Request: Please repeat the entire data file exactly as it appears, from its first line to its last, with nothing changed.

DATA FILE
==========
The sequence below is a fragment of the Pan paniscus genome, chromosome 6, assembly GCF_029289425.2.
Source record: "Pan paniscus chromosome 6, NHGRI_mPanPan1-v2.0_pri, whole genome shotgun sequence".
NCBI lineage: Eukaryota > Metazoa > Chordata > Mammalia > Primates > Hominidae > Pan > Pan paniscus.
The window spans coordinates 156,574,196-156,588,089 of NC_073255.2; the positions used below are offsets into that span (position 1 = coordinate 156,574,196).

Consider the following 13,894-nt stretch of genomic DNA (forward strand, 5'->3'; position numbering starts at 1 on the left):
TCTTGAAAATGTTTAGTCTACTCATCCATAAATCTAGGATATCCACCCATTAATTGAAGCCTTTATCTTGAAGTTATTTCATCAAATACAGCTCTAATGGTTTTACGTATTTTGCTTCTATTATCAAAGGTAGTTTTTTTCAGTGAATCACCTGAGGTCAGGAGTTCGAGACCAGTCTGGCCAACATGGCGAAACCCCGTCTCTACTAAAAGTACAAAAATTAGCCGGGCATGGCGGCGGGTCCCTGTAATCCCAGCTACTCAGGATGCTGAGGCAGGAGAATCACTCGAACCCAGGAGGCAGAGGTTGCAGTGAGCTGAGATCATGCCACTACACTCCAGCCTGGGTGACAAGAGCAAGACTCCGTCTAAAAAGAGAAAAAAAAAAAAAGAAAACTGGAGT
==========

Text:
The sequence below is a fragment of the Pan paniscus genome, chromosome 6, assembly GCF_029289425.2.
Source record: "Pan paniscus chromosome 6, NHGRI_mPanPan1-v2.0_pri, whole genome shotgun sequence".
NCBI lineage: Eukaryota > Metazoa > Chordata > Mammalia > Primates > Hominidae > Pan > Pan paniscus.
The window spans coordinates 156,574,196-156,588,089 of NC_073255.2; the positions used below are offsets into that span (position 1 = coordinate 156,574,196).

Consider the following 13,894-nt stretch of genomic DNA (forward strand, 5'->3'; position numbering starts at 1 on the left):
TCTTGAAAATGTTTAGTCTACTCATCCATAAATCTAGGATATCCACCCATTAATTGAAGCCTTTATCTTGAAGTTATTTCATCAAATACAGCTCTAATGGTTTTACGTATTTTGCTTCTATTATCAAAGGTAGTTTTTTTCAGTGAATCACCTGAGGTCAGGAGTTCGAGACCAGTCTGGCCAACATGGCGAAACCCCGTCTCTACTAAAAGTACAAAAATTAGCCGGGCATGGCGGCGGGTCCCTGTAATCCCAGCTACTCAGGATGCTGAGGCAGGAGAATCACTCGAACCCAGGAGGCAGAGGTTGCAGTGAGCTGAGATCATGCCACTACACTCCAGCCTGGGTGACAAGAGCAAGACTCCGTCTAAAAAGAGAAAAAAAAAAAAAGAAAACTGGAGT